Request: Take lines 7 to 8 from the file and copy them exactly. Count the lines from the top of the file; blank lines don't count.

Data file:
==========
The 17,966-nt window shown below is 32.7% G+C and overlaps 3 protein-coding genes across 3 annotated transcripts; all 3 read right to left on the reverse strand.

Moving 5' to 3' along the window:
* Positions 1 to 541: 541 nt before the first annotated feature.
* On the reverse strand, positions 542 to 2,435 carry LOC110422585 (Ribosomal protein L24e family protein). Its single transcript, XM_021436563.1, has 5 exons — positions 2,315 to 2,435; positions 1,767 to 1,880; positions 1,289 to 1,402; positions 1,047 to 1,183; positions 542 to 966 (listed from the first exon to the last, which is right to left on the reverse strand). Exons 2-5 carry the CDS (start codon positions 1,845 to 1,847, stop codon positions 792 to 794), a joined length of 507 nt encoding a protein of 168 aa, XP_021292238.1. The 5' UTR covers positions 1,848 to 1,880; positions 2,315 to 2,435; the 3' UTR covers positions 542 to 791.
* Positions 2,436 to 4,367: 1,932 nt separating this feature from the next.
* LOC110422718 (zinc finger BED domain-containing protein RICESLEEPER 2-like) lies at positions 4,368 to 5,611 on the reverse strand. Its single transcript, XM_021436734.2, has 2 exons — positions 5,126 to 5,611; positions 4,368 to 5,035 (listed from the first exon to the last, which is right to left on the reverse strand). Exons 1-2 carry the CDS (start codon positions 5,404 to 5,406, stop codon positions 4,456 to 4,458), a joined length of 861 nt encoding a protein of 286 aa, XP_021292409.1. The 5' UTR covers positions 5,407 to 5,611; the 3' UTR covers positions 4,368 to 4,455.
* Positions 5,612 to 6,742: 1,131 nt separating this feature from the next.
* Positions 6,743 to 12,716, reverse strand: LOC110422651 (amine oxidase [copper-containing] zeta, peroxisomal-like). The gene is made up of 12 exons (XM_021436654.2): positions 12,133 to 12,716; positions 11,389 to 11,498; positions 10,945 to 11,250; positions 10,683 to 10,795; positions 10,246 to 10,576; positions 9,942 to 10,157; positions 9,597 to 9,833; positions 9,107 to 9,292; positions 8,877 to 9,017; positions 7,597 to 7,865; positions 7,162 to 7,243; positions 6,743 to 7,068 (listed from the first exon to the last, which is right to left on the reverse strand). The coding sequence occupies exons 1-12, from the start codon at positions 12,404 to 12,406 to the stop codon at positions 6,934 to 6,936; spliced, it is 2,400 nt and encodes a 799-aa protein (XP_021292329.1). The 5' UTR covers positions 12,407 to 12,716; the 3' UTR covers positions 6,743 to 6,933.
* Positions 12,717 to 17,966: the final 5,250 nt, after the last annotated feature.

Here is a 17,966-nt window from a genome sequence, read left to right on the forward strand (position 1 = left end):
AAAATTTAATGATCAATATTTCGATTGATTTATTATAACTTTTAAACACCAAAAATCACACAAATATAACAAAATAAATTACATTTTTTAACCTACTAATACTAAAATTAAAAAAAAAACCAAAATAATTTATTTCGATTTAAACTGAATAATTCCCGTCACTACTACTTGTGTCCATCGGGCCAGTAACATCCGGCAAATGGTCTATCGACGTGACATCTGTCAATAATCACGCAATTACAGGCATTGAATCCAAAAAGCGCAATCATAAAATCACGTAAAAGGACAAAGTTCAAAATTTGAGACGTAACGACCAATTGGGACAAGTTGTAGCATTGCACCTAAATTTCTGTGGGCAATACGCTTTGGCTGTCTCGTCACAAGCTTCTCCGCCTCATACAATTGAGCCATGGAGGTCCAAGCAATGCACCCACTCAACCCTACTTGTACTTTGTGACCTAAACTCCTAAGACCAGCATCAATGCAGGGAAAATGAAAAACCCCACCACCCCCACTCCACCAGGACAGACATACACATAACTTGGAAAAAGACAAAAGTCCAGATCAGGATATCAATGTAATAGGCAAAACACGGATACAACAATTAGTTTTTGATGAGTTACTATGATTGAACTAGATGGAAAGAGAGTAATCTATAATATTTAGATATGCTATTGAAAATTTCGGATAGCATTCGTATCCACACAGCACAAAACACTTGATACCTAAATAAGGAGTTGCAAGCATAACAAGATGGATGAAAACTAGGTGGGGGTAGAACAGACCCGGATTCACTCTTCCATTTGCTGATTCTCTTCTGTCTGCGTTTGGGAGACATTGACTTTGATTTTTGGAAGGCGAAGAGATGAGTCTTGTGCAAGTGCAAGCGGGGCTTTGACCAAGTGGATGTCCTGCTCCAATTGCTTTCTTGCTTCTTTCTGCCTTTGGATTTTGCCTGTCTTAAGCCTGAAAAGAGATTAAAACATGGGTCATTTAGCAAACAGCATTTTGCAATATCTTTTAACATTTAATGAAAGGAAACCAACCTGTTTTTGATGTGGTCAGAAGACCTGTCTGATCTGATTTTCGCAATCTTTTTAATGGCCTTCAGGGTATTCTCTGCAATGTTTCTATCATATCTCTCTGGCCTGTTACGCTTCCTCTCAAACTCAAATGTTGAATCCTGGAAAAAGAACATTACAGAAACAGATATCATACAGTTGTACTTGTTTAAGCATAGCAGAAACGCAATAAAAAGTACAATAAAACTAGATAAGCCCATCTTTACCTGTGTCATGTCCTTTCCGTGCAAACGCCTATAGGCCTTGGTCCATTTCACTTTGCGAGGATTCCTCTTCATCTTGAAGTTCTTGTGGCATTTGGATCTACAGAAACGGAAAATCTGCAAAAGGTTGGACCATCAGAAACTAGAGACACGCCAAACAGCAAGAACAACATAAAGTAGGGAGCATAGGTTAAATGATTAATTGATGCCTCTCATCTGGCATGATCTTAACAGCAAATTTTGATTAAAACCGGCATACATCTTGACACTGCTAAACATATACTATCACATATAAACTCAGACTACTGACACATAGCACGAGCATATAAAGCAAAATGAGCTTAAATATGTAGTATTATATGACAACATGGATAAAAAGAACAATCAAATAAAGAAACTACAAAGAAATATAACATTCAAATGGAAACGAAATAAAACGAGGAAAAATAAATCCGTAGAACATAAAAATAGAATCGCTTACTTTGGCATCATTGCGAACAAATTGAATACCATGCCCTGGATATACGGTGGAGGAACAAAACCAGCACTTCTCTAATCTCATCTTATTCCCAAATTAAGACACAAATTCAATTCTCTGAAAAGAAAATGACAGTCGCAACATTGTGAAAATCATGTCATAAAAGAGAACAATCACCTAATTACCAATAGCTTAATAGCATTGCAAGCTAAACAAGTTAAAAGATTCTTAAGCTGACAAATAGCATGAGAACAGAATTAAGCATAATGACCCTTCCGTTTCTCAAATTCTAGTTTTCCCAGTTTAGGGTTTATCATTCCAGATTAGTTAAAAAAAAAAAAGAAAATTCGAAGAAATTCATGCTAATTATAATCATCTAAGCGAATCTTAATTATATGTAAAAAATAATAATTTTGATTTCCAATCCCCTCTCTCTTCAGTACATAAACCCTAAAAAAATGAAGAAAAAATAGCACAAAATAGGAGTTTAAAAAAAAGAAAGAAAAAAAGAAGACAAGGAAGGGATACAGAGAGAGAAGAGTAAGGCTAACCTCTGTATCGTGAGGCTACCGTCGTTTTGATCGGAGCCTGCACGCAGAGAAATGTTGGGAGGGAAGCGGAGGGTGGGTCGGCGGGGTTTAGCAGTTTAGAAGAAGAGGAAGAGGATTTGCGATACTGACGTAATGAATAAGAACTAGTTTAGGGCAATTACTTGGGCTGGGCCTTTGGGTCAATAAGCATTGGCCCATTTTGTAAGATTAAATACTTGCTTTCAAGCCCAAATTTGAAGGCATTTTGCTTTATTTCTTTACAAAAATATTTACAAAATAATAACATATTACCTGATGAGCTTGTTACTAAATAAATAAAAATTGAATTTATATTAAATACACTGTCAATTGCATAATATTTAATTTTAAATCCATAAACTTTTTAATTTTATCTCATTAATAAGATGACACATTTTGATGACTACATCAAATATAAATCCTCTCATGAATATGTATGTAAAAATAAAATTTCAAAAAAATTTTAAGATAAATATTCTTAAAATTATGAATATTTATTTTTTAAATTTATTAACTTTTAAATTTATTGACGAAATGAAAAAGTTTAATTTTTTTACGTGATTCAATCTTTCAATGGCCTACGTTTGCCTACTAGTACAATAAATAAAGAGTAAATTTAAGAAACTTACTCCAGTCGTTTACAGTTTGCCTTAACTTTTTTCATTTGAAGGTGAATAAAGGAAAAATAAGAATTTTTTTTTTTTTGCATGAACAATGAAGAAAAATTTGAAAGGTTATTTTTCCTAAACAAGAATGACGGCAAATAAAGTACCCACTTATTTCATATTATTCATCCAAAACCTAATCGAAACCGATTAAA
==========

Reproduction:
* Positions 5,612 to 6,742: 1,131 nt separating this feature from the next.
* Positions 6,743 to 12,716, reverse strand: LOC110422651 (amine oxidase [copper-containing] zeta, peroxisomal-like). The gene is made up of 12 exons (XM_021436654.2): positions 12,133 to 12,716; positions 11,389 to 11,498; positions 10,945 to 11,250; positions 10,683 to 10,795; positions 10,246 to 10,576; positions 9,942 to 10,157; positions 9,597 to 9,833; positions 9,107 to 9,292; positions 8,877 to 9,017; positions 7,597 to 7,865; positions 7,162 to 7,243; positions 6,743 to 7,068 (listed from the first exon to the last, which is right to left on the reverse strand). The coding sequence occupies exons 1-12, from the start codon at positions 12,404 to 12,406 to the stop codon at positions 6,934 to 6,936; spliced, it is 2,400 nt and encodes a 799-aa protein (XP_021292329.1). The 5' UTR covers positions 12,407 to 12,716; the 3' UTR covers positions 6,743 to 6,933.